Fruit sourced, I returned home and got cooking. A boon (the only boon) in making jelly is that you don’t need to make the fruit presentable before cooking it. Just remove stalks and cores, then shred everything. Boil up with some water, then strain overnight to extract the fruit juice. In the end, our kitchen looked a little worse for wear, pans and dishes everywhere, and bits of shredded quince stuck to just about every possible surface and utensil. But by early evening, the juice extraction was underway in the corner, an upturned stool holding a bowl and two teacloths balanced on a wooden stick. All went fine until I decided to poke it with a wooden spoon, at which point lots of sticky quince juice leaked out, onto the floor and some seeped down between the floorboards. I am hoping no damage done…lesson learned: don’t poke things with sticks unless you’re prepared for the fallout.

The next day, I had ended up with 2.5 litres of quince juice, which I was pretty happy with. I did the maths to work out how much sugar I needed, and came up with the eye-popping amount of 2kg. It looks a lot when you see it in a bowl, and you think it is way too much, but remember – jam and jelly making is a bit of a science, so playing with ingredients can make things go awry. Placing my faith in science, I added the sugar and the juice of two lemons to the quince juice, and started to cook up the (by now 3.5 litre) brew.

Well, this was certainly not one of those “bring to the boil, simmer for a minutes and it’s done” recipes. No, I found myself still standing over the stove and testing jelly samples an hour after the mixture reached boiling point.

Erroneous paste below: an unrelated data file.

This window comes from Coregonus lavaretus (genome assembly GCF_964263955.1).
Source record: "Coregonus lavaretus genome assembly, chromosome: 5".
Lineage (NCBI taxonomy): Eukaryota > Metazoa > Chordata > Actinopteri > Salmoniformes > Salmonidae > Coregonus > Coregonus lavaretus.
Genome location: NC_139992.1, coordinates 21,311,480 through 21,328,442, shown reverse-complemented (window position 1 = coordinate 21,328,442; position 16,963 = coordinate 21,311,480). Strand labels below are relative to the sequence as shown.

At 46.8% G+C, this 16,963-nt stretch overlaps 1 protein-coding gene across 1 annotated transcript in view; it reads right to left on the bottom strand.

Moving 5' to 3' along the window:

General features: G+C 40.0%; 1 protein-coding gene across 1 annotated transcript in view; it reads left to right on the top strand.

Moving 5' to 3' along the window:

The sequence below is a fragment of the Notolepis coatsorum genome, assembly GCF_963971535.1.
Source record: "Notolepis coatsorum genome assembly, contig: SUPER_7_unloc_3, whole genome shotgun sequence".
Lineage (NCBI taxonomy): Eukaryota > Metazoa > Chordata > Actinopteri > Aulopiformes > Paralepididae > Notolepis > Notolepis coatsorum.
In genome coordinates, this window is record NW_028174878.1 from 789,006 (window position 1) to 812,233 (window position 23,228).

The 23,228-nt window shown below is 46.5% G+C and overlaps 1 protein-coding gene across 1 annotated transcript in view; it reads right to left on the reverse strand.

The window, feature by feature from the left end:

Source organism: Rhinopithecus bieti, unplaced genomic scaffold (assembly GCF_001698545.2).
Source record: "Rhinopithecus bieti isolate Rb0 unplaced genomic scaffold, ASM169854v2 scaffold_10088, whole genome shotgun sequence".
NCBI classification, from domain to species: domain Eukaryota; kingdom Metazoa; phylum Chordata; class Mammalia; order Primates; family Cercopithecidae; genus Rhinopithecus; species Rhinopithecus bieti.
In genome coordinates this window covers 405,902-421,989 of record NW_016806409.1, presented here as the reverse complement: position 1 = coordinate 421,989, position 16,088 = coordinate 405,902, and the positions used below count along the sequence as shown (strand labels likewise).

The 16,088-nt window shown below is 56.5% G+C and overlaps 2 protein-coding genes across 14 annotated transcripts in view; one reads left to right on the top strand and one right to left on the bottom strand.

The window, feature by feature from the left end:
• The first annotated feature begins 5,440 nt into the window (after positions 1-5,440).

I tried using a candy thermometer to find out when we reached the magic jelling point, but my brew was having none of it. The thermometer said all was good, but it was still obviously a very runny syrup. At that stage, my blind faith in science ran out, and I went back to the good old trick of using a cold plate and seeing if a drop of jelly wrinkled when you push it. It finally got there, and I was really quite relieved, as I did think I might have to come up with a use for 2 litres of quince cordial. Hmmm…I wonder how a Quincehattan would work?

Feeling a sense of pride that me and my mixture got there in the end, I bottled it up, and was finally able to enjoy the rewarding sight of nine jars of the most beautiful deep amber jelly. Sweet and with an aromatic quince flavour. It’s going to be great for brightening up those chilly winter mornings. Hard work, but utterly worth it.